The Space Race
See our larger artifacts from Hornet’s exciting service during the Space Race of the later 1960s! She served as the recovery ship for not only the famous Apollo 11 and 12 missions–the first and second manned lunar missions–but also recovered a Gemini test capsule. This display includes Gemini Boilerplate MSC-307, Apollo test capsule CM-011, the Mobile Quarantine Facility from Apollo 14, and the helicopter models that made the recoveries possible.
An exhibition about the space programs that flourished after WWII during America’s Space Race with the USSR. The exhibition culminates with the Apollo 11 and 12 Moon landings which USS Hornet recovered after their splashdown in the Pacific Ocean. Artifacts include a test design for the Apollo capsule, artifacts made and distributed to the Hornet crew during the missions, and popular memorabilia of the time.
This exhibition features artifacts related to the legacy of the USS Hornet name. The first Hornet was one of America’s first two ships, a sailing ship commandeered to fight against the British Navy. The name has been carried down through the U.S. Navy ever since and USS Hornet CV-12 was the eighth and final ship to bear the honor. Travel through history and learn about the exploits of all eight ships from the victory at the shores of Tripoli to the famous Doolittle Raid of WWII!
Women in the Military
Women served among the United States military as early as the American Revolution as battlefield nurses and water bearers. Our exhibition highlights the women took on roles once were only for men and served in the US Navy as Yeoman. Our exhibition highlights those women who served as WAVES in the US Navy, as SPARS in the Coast Guard, and those who served as US Marines.
Sister Ship Row
Come aboard to hear stories from all twenty-three of Hornet’s sister ships of the Essex-class. Only four of these ship remain today, and all serve the public as museums around the country, but these ships operated between WWII to the 1990s and were an essential part of America’s history during both times of war and peace. Learn about the ships and their crew along with a greater narrative of how Essex-class carriers operated.
Aircraft carriers like USS Hornet never went to sea alone–they were always part of a greater task force or battle group that would offer greater protection and maintain supplies. This exhibit showcases numerous types of ships that help keep carriers sailing! focuses on the story of This exhibit is currently under construction–stay tuned for more!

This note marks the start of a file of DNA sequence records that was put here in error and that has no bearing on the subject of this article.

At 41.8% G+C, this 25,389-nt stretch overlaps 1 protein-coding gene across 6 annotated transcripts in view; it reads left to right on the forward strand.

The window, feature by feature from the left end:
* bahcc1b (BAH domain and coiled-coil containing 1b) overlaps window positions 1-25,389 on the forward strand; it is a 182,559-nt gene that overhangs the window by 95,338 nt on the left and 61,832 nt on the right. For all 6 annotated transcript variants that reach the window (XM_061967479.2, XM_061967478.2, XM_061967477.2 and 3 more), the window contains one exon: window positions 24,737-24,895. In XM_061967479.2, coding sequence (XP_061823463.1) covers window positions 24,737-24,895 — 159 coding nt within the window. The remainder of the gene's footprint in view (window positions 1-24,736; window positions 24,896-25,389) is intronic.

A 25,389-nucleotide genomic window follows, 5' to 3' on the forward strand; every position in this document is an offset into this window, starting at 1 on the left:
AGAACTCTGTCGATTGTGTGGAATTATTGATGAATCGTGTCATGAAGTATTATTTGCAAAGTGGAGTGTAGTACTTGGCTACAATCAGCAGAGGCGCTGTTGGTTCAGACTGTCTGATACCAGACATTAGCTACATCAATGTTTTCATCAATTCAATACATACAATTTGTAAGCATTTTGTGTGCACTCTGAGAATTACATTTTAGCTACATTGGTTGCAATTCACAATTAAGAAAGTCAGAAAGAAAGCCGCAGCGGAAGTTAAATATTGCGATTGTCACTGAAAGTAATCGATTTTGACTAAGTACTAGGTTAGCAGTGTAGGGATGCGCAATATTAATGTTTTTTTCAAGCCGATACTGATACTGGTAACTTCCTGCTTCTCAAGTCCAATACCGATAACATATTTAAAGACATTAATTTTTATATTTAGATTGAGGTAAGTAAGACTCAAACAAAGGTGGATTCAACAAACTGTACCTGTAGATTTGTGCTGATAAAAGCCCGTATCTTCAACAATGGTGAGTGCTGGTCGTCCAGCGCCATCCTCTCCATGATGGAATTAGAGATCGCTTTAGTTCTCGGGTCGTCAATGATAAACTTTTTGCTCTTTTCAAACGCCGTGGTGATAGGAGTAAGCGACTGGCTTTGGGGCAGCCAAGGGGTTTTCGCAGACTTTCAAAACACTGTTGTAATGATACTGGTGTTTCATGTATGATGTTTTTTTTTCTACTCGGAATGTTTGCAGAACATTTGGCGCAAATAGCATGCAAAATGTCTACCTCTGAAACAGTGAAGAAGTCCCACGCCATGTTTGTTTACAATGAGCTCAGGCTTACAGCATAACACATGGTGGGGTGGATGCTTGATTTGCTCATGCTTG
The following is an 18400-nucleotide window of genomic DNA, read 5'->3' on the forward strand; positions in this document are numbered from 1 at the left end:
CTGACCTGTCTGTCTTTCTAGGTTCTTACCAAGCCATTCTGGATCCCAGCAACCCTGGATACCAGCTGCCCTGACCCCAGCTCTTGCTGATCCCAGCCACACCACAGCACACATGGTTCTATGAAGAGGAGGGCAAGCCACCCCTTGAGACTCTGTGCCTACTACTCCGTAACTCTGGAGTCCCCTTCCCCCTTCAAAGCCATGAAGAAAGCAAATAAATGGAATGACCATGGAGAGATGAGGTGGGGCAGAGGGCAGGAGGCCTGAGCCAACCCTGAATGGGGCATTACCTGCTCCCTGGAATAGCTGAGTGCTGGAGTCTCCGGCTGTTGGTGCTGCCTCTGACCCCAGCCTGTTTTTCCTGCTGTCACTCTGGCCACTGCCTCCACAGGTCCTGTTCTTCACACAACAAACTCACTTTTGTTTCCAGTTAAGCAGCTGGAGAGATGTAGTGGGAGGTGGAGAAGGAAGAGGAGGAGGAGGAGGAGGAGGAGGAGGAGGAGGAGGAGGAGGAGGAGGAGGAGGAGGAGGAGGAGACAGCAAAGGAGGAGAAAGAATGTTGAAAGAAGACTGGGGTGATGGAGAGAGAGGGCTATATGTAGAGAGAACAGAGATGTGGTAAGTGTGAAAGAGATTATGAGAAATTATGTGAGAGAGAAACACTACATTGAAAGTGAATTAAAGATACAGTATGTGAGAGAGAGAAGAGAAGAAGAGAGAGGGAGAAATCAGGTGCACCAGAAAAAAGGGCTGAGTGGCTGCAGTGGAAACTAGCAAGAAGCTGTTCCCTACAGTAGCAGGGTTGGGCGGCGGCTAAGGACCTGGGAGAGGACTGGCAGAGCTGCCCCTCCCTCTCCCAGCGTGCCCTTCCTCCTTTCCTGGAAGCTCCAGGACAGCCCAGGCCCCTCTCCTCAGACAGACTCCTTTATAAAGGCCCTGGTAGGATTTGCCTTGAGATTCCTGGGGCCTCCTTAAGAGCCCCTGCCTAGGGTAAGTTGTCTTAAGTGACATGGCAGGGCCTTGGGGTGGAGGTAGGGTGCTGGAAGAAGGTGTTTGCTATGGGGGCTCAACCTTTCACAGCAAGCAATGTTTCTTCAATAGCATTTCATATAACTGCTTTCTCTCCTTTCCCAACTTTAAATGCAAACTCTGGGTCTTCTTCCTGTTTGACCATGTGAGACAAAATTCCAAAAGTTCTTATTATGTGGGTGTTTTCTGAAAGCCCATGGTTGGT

Air Group 11
An aircraft carrier is, at its heart, a floating airport dedicated to serving the air groups that fly off her. This exhibit spotlights artifacts and photographs from pilots all over the United States who flew as part of Air Group 11, which flew off Hornet from 1944-1945 in the Pacific during WWII.
The Birth of Naval Aviation
Both the aircraft carrier and aircraft have evolved since the first experiments combining ship and plane. Visit this exhibit to see a large-scale display of USS Pennsylvania and the first aircraft to ever land on the deck of a ship back in 1911. This historical event happened right here in the San Francisco Bay and was the established the foundations of the aircraft carrier type.
Raymond J Vyeda Memorial Room
A memorial to a dedicated USS Hornet CVA-12 crew member, Raymond Vyeda, who took great strides to help save USS Hornet from being scrapped in 1995 and helped to raise the funds to make it into the Museum it is today. He was one of many dedicated veterans and volunteers who preserved and restored the ship and this exhibit focuses on their efforts and activities for the Museum.
USS Hornet’s final designation in active service was CVS-12, which assigned her as a carrier dedicated to Anti-Submarine Warfare. She was equipped with new equipment and air groups to help her carry out her new role and this exhibition features various types of sonobuoys used during WWII up to the late 1960s-1970s.
Nisei Veterans' Exhibit
Honors the contributions made by Nisei soldiers during WWII. The main focus is on the 20,000-plus American men of Japanese ancestry who served in the 442 Regimental Combat Team in Europe and the 6,000 men who served in the Military Intelligence Service in the Pacific.